Why henna? What is henna all about?
Henna Sting and Henna Stink
Henna, indigo, and cassia, may sting just a tiny bit. It’s a normal, natural sting. Henna is naturally acidic, and henna, indigo and cassia are all astringent and antiseptic. Remember that antiseptic and astringent stuff generally does sting, though I think you’ll find it’s quite a tolerable sting (if at all) and not at all that terrible. Personally, I feel nothing from henna except relaxed and soothed; it’s the indigo I find just slightly offensive in smell and how it strikes my senses generally. Cassia I find stings just a little bit but I find the smell quite tolerable, and almost near to a henna like smell. Take consolation in remembering that any slight stinging sensation is at least not a chemical sting that makes you feel like you’re going to burn up. They all pong but it’s matter of personal taste how bad or good you find it. Just remember that chemical dyes smell too, and at least inhalation of herbal pong isn’t toxic and won’t kill you ! If you find it too much, then ensure you’re in a well ventilated area. Some people like / love henna smell and say it smells like a sunny day.
Dried Henna Mud and Washing Out your Henna
And as the pastes dry out they sort of become like clay, and eventually you might feel like you’re wearing parched desert mud that’s cracking up on your head. It can be quite a chore to break the mud down and get it all out because little dried up particles hold tight to your scalp and hair [especially cassia obovata]. This is why it’s important to keep the henna paste moist whilst it’s in your hair. You need to wash it out gently and thoroughly and get your fingers right into and around your scalp, neck, and ears. Be aware that immediately after your henna /indigo /cassia application you may feel some slight itchiness on your scalp. This could be because you haven’t washed it all out properly, or it could be sensitivity. I’m loathe to use commercial hair conditioner normally, but it may actually be justifiable immediately after henna /indigo /cassia as a one off, i.e. used as a shampoo, because it softens everything sufficiently for you to be able to feel if you’ve got it all out – and it further seals in colour. Alternatively, rinse lightly, then oil with cold pressed conditioning bhringraj oil or deep conditioning stinky neem oil , leave in 5 -10 mins while you shower, then shampoo and rinse thoroughly. I’ve recommended other methods of washing out in the Renaissance Henna Hair Kit Booklet.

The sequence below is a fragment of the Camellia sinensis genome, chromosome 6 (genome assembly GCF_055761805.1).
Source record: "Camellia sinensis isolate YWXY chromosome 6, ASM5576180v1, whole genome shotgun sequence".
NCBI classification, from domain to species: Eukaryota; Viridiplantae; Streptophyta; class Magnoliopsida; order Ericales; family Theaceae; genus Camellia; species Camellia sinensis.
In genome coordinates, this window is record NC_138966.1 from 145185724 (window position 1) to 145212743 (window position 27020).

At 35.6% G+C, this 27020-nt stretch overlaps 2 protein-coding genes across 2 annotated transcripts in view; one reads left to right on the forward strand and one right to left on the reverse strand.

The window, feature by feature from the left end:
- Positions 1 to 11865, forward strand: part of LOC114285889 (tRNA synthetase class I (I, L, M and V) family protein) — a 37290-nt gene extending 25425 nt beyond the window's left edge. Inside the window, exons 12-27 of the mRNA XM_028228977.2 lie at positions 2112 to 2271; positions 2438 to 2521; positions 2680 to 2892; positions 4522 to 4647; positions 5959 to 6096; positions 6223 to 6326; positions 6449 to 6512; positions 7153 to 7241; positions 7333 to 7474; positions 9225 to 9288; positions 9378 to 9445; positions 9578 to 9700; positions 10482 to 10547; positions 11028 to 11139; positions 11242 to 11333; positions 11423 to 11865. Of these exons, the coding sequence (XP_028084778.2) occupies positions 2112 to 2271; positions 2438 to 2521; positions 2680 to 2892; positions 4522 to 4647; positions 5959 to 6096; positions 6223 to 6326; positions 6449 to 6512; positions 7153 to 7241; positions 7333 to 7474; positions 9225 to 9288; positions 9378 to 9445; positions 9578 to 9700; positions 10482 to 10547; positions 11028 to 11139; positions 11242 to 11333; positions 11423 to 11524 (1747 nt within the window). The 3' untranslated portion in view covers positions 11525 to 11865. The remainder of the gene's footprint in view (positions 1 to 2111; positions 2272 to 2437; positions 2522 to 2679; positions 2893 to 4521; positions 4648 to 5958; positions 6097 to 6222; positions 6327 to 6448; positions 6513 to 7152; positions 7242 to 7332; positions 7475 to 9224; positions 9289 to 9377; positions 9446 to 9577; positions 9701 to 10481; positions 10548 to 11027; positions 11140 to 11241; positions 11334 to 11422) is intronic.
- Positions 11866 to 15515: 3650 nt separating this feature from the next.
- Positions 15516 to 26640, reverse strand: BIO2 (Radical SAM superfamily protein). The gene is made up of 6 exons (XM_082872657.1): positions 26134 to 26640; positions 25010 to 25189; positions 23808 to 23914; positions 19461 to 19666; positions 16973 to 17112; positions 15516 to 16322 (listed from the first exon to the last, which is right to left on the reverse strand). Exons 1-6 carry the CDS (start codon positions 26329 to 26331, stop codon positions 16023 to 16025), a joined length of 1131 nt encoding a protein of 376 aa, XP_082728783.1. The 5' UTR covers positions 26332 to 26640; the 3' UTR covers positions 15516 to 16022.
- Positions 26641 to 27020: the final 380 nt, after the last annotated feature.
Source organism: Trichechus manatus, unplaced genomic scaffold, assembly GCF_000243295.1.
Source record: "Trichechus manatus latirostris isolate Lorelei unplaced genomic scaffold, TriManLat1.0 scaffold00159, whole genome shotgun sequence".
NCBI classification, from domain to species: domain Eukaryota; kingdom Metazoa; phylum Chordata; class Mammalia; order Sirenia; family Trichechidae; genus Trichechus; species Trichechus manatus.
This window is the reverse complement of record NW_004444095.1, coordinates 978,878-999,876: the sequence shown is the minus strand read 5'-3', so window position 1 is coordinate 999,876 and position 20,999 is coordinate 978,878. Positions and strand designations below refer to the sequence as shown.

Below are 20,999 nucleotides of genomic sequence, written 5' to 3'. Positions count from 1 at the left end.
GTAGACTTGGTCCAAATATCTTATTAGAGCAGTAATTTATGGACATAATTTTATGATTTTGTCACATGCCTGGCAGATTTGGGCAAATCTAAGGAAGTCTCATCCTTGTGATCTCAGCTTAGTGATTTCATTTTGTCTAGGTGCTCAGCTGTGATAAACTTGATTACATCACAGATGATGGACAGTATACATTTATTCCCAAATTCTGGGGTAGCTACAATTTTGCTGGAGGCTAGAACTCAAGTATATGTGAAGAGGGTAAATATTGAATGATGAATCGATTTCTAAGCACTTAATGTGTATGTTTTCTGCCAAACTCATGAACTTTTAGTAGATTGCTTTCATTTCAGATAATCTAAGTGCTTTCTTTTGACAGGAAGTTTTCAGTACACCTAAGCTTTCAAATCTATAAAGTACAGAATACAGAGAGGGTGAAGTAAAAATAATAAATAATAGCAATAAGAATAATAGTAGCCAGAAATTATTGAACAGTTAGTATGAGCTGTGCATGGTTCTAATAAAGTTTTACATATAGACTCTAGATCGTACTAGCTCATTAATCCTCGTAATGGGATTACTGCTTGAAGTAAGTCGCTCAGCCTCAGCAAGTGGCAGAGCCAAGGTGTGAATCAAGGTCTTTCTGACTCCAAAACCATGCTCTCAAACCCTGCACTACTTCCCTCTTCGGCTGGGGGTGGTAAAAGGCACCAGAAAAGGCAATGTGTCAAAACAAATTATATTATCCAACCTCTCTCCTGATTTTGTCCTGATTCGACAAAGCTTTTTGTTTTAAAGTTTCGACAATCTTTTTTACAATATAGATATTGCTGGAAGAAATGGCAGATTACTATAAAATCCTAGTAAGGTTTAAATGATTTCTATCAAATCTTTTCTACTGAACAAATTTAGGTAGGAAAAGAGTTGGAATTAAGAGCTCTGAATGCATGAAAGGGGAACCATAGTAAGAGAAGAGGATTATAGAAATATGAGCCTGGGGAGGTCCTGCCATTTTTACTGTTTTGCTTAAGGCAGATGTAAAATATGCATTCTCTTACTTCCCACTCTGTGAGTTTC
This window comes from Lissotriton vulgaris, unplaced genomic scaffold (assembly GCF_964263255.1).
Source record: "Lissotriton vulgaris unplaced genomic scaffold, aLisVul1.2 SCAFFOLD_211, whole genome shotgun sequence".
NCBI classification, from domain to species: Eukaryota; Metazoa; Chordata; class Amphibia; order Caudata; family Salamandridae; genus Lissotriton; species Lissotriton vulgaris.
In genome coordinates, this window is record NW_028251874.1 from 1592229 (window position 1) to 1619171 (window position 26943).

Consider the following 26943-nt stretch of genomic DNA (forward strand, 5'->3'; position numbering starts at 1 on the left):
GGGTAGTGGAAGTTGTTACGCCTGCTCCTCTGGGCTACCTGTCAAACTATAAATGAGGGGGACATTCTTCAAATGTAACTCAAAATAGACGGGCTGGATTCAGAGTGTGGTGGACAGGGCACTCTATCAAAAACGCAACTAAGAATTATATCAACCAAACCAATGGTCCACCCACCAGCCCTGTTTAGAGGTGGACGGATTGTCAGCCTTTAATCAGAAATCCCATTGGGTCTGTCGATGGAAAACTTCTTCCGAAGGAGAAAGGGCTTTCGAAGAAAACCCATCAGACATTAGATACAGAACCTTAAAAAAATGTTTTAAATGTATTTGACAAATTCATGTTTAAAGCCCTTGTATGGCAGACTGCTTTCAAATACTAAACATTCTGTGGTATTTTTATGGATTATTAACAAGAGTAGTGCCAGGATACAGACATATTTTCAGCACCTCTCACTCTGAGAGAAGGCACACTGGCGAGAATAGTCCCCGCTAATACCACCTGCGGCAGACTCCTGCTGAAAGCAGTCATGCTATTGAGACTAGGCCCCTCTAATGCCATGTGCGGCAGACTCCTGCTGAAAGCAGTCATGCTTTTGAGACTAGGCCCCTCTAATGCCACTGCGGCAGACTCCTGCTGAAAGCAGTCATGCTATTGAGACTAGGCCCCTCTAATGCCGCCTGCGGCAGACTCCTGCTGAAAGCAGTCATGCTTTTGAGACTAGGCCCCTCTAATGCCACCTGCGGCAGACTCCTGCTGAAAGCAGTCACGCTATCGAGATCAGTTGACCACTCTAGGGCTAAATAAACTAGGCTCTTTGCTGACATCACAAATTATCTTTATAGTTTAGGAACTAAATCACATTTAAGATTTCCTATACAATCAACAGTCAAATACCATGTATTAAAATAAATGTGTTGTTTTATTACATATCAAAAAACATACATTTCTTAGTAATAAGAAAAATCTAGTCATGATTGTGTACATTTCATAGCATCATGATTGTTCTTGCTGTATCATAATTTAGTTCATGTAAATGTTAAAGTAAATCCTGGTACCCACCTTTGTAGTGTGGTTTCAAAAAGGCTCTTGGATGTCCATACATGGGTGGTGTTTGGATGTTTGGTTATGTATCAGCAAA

The Henna, Cassia, Indigo Itch
If you’re still itchy from henna after a thorough rinse or shampoo, massage our cooling and soothing pure Ameera Aloe Vera Juice into your scalp. I reckon that what’s going on here is partly due to the fact that your hair gets an immediate boost from these products – you’ll immediately notice thickness and fullness in your hair, and I think that just aggravates any itchiness from left over henna particles because the thickness of your hair now adds so much extra body that if anything’s left underneath it gets heated up by your hair volume and gets a little irritating. Also, don’t forget of course that herbal substances can be not only potent, but sometimes potently irritating in themselves as well…. but nothing the Ameera Aloe Vera Juice shouldn’t be able to settle ! Having said all that, if it’s unbearably itchy or you feel that it’s just not normal, then seek medical advice.
Henna – It’s Worth it ! But Don’t Forget to Think about Safety & Sense